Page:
Research published last month by California State University shows us that running as a form of exercise may very well have a bigger impact on our health as we age than we thought…
The researchers set out to find how running versus walking impacted on individual’s walking economy as they aged. Walking economy relates to the metabolic cost (how much the act of walking taxes the body).
Previous research had shown that older runners who ran consistently showed a similar running economy to younger runners, but until now no one had studied how regular running impacted the economy of walking on older adults.
The results of the research showed that older individuals who run at least 3 times per week have a 7-10% improved walking economy when compared to older adults who walk at least 3 times per week. In addition to this, it was also noted that older individuals who walk regularly (at least 3 times per week) showed a similar walking economy as older sedentary adults who did no regular exercise at all! So not only does running slow down the effects of ageing in relation to how we move, but walking as exercise may do very little at all to help keep us moving like we did when we were younger.
It is perhaps an unfortunate symptom of an overly cautious (or uninformed) society that we are often prescribed walking only, or worse yet – non weight bearing exercise, by the medical profession for situations where the body is in less than perfect health.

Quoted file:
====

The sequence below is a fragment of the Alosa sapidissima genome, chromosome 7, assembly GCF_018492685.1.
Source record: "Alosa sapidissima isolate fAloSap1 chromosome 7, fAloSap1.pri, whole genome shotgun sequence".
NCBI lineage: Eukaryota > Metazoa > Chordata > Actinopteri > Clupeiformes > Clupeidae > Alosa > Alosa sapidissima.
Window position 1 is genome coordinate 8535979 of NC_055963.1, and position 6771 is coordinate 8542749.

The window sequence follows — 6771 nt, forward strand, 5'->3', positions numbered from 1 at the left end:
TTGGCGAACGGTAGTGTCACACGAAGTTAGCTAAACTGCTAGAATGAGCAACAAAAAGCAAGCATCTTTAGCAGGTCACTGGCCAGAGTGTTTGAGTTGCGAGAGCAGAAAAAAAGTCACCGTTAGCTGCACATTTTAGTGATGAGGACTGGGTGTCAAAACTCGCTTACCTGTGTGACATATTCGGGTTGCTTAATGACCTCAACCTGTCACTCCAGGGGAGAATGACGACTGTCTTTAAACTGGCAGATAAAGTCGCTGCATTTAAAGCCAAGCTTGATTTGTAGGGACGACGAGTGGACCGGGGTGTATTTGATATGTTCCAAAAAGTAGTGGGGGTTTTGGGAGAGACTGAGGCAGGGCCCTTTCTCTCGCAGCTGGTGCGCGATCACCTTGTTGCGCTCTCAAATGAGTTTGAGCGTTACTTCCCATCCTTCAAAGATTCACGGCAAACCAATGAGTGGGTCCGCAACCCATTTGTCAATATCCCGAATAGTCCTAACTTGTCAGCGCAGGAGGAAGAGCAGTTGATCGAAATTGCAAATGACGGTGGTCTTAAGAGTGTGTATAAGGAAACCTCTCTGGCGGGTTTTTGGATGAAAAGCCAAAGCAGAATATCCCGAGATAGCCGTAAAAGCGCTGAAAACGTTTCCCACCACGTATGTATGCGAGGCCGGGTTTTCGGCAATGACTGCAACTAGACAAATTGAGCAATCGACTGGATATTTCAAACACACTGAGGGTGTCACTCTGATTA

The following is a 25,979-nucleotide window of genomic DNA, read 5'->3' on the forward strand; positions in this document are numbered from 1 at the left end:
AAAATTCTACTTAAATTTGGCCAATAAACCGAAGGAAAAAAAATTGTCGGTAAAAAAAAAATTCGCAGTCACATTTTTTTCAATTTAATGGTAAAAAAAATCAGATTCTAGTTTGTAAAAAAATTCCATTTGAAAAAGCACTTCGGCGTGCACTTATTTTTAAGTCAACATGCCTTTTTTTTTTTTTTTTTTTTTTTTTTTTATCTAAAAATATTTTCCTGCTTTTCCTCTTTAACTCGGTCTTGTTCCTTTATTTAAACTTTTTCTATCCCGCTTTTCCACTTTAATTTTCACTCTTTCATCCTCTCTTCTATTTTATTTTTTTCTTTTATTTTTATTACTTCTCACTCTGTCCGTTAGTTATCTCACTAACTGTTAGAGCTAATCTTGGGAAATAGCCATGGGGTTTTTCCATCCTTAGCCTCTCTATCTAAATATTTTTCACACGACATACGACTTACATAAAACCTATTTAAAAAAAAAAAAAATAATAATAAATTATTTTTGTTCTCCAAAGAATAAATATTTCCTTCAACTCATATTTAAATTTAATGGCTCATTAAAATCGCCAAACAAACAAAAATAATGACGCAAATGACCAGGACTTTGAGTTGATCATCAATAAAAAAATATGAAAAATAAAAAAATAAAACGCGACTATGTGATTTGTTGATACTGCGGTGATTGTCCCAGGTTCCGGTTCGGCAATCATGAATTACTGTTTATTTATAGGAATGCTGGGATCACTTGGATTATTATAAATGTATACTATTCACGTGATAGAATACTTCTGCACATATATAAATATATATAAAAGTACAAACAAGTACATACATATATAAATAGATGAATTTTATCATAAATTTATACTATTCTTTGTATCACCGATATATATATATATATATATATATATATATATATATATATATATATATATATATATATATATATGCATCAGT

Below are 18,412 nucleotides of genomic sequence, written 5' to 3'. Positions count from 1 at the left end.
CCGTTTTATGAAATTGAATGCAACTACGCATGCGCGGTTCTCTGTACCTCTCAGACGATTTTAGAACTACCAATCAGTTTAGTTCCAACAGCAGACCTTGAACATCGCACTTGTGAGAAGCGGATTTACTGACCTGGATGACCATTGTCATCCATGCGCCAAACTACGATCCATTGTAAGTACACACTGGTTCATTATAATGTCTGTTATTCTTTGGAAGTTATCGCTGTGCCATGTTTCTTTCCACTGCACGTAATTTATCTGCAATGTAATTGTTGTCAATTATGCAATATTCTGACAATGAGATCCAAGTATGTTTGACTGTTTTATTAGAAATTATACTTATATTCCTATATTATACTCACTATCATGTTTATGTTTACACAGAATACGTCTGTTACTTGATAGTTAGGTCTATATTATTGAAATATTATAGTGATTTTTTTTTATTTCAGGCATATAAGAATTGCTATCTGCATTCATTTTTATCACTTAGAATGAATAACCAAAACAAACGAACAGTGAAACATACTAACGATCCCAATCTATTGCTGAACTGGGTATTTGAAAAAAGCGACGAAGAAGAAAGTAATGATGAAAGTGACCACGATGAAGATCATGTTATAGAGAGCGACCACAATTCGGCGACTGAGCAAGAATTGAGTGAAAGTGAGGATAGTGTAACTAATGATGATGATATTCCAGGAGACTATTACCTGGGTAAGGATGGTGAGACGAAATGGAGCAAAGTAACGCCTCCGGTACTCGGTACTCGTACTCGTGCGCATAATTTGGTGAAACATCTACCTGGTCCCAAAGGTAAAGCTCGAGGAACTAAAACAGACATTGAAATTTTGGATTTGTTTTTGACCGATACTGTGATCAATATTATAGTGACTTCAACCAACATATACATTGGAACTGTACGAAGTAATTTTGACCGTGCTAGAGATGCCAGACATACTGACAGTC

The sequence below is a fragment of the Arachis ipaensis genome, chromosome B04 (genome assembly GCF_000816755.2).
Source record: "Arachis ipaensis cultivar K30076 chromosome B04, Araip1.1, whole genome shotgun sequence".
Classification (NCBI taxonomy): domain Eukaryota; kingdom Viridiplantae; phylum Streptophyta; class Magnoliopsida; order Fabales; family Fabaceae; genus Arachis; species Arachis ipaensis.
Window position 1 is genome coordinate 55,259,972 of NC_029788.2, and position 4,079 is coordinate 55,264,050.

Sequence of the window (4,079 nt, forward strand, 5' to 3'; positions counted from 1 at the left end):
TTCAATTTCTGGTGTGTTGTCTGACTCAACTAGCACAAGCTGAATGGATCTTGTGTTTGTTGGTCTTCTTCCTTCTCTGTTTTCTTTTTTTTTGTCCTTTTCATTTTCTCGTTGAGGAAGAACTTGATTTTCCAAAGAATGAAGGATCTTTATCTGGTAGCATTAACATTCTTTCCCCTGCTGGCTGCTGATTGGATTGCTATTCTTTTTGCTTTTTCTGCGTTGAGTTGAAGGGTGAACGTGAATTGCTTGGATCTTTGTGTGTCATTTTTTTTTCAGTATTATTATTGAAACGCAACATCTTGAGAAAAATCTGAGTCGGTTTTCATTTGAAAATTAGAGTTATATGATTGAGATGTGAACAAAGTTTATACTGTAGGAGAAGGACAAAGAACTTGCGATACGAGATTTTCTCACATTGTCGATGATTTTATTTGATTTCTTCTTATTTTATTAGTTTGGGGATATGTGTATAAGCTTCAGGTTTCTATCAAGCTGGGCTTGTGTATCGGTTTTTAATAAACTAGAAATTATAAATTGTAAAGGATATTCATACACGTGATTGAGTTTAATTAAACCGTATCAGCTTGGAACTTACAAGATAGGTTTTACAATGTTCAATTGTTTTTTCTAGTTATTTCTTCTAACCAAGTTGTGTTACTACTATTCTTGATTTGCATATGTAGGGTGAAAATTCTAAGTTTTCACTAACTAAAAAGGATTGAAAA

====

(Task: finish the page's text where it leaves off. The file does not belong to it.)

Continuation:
Our bodies need various forms of stress for change to occur. Yes it is true that not everybody is capable of running due to particular health reasons, but to only ever put the body in low stress situations simply means it will never rise up to the challenge of making dramatic changes where they may be needed.
Non weight bearing exercise is fantastic for people who are recovering from surgery or coming back from serious injury, but our bones, ligaments and other joint structures need to be loaded for them to become stronger. Bone density is directly affected by the amount of stress our bones are subjected to. It scares me how many older adults are told to do water aerobics because they have Osteoporosis (low bone density). There is more than enough scientific evidence to prescribe weight bearing exercise (sometimes quite high load) for people with bone density issues or even recovering from stress fractures… So how is it that some “experts” are still telling us to hit the pool instead of the footpath when our bones are lacking strength?
My advice is simple.
Move as much as you can and in as many ways as you can.
Push your body hard enough that it complains regularly but not enough that it complains constantly.